Pure and mixed manic subtypes: a review of diagnostic classification and validation

Authors


  • FC has received grants/research support from Pfizer, Organon, Corcept and NARSAD; has participated in advisory boards for Shire; has been a past speaker for Pfizer; and has owned stock in Pfizer. LNY has received grants/research support from AstraZeneca, Janssen, Eli Lilly & Co., GlaxoSmithKline, Servier, Novartis, Bristol-Myers Squibb; has participated in advisory boards for AstraZeneca, Janssen, Eli Lilly & Co., GlaxoSmithKline, Servier, Novartis, Bristol-Myers Squibb, Wyeth; and has served on the speakers bureau for AstraZeneca, Janssen, Eli Lilly & Co., GlaxoSmithKline, Servier, Ranbaxy, Sanofi. MB has received grants/research support from the Stanley Medical Research Foundation, MBF, NHMRC, Beyond Blue, Geelong Medical Research Foundation, Bristol-Myers Squibb, Eli Lilly & Co., GlaxoSmithKline, Organon, Novartis, Mayne Pharma, Servier; served as a consultant for AstraZeneca, Bristol-Myers Squibb, Eli Lilly & Co., GlaxoSmithKline, Janssen Cilag, Lundbeck, Pfizer and has served on the speakers bureau for AstraZeneca, Bristol-Myers Squibb, Eli Lilly & Co., GlaxoSmithKline, Janssen Cilag, Lundbeck, Organon, Pfizer, Sanofi Synthelabo, Solvay, Wyeth. PG has no reported conflict of interest.

Frederick Cassidy, MD, Associate Professor of Psychiatry, Duke University Medical Center, Box 3414, Durham, NC, 27710, USA. Fax: 919 575 7079; e-mail: cassi002@mc.duke.edu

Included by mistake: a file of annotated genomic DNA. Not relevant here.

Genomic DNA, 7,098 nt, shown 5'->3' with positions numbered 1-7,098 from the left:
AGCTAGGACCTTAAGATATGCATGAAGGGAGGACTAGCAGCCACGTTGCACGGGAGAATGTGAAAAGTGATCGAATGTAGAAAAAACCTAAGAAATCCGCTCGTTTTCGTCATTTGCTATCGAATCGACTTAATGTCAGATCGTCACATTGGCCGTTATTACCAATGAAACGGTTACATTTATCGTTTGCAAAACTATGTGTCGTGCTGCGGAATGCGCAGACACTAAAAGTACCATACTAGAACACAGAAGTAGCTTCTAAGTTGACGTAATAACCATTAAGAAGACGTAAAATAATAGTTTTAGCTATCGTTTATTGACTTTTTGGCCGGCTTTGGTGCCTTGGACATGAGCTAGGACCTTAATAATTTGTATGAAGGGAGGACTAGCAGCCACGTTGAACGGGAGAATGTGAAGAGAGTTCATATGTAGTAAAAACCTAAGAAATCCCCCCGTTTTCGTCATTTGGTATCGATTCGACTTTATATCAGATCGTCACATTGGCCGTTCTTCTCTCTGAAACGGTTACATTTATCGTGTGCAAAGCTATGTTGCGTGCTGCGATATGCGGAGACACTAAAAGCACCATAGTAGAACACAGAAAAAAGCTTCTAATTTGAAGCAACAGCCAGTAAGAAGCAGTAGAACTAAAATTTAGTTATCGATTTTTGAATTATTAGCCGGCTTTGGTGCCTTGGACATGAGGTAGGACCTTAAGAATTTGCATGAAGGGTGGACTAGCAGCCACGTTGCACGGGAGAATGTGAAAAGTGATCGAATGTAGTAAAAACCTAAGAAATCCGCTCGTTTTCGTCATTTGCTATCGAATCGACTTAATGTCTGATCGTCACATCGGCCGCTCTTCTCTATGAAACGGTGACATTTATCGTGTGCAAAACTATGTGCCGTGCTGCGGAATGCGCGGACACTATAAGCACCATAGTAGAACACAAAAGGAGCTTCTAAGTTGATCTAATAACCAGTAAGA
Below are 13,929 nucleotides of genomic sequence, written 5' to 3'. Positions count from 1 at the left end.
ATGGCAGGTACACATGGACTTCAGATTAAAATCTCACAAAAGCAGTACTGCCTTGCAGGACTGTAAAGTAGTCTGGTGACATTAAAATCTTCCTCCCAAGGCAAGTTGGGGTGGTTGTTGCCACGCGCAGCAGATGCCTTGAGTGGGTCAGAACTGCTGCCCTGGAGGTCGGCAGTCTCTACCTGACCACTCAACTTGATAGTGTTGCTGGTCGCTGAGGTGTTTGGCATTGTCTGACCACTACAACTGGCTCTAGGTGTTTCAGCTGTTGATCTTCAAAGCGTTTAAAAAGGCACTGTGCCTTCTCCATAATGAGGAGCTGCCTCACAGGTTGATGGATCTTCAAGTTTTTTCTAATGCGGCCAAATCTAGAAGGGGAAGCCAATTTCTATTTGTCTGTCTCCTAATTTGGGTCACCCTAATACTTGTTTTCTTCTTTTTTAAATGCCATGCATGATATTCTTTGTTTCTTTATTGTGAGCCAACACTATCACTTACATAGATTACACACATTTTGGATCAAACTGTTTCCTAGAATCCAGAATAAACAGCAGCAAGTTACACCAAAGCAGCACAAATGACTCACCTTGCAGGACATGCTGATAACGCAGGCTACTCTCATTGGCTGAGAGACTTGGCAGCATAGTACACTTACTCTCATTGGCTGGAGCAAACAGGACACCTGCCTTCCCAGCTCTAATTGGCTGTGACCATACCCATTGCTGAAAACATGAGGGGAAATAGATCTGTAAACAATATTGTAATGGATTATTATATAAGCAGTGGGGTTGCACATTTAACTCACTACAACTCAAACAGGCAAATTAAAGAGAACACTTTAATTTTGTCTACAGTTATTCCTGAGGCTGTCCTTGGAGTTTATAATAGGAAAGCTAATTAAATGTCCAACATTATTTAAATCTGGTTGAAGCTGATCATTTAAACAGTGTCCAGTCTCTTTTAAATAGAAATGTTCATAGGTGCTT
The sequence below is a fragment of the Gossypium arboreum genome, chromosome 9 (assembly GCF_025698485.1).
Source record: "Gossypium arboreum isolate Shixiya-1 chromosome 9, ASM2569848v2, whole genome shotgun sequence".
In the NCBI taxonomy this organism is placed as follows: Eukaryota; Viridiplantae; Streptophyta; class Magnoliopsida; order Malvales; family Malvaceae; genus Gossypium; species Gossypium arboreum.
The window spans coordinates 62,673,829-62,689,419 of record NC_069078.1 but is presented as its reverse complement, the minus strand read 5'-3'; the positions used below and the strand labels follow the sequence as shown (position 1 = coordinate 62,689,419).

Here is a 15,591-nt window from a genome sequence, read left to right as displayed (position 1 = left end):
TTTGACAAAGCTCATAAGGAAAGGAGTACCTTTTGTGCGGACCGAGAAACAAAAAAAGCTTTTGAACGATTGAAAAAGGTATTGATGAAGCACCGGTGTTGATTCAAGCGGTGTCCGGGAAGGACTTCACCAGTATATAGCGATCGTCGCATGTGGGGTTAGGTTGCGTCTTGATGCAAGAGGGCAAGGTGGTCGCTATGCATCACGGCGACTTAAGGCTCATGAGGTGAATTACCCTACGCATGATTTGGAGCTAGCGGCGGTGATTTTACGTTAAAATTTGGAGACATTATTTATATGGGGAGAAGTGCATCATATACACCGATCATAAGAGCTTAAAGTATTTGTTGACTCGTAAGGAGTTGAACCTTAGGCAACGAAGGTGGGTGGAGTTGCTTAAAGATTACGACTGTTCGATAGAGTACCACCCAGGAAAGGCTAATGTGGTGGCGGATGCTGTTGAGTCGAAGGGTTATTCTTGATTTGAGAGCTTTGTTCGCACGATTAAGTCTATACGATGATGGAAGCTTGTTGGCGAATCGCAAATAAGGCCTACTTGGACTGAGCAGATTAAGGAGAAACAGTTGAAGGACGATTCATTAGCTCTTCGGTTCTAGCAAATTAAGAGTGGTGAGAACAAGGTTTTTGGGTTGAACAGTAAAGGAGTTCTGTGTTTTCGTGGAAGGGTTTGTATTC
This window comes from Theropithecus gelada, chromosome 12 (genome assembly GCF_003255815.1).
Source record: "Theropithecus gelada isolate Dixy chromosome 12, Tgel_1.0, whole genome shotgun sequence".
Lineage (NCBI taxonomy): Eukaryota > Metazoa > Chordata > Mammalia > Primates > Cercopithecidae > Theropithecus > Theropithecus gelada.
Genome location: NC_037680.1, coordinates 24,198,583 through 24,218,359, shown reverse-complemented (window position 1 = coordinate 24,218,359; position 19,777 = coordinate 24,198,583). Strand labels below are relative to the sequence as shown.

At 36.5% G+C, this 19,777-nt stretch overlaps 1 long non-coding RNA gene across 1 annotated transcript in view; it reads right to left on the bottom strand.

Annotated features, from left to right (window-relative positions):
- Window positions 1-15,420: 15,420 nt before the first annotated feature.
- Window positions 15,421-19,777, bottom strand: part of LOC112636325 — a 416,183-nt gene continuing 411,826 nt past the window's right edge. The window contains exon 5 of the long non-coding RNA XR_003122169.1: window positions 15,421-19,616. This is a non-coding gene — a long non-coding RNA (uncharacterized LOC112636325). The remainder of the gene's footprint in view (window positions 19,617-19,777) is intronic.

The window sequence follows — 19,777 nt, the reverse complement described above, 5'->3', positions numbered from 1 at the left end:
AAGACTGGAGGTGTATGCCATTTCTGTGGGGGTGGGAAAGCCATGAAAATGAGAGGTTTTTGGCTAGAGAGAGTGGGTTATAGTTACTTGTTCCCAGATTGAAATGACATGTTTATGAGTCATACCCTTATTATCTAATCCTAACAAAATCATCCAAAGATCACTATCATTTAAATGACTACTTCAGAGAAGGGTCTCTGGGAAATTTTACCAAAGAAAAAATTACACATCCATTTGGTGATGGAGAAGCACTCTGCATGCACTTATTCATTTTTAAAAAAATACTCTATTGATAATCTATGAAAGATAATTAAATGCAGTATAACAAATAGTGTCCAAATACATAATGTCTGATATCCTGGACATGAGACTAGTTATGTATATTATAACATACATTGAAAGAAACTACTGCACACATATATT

Abstract

Objective:  To review issues surrounding the diagnosis and validity of bipolar manic states.

Methods:  Studies of the manic syndrome and its diagnostic subtypes were reviewed emphasizing historical development, conceptualizations, formal diagnostic proposals, and validation.

Results:  Definitions delineating mixed and pure manic states derive some validity from external measures. DSM-IV and ICD-10 diagnosis of bipolar mixed states are too rigid and less restrictive definitions can be validated. Anxiety is a symptom often overlooked in diagnosis of manic subtypes and may be relevant to the mixed manic state. The boundary for separation of mixed mania and depression remains unclear. A ‘pure’ non-psychotic manic state similar to Kraepelin’s ‘hypomania’ has been observed in several independent studies.

Conclusions:  Issues surrounding diagnostic subtyping of manic states remain complex and the debates surrounding categorical versus dimensional approaches continue. To the extent that categorical approaches for mixed mania diagnosis are adopted, both DSM-IV and ICD-10 are too rigid. Inclusion of non-specific symptoms in definitions of mixed mania, such as psychomotor agitation, does not facilitate and may hinder the diagnostic separation of pure and mixed mania. The inclusion of a diagnostic seasonal specifier for DSM-IV, which is currently based on seasonal patterns for depression might be expanded to include seasonal patterns for mania. Boundaries between subtypes may be ‘fuzzy’ rather than crisp, and graded approaches could be considered. With the continued development of new tools, such as imaging and genetics, alternative approaches to diagnosis other than the purely symptom-centric paradigms might be considered.

Ancillary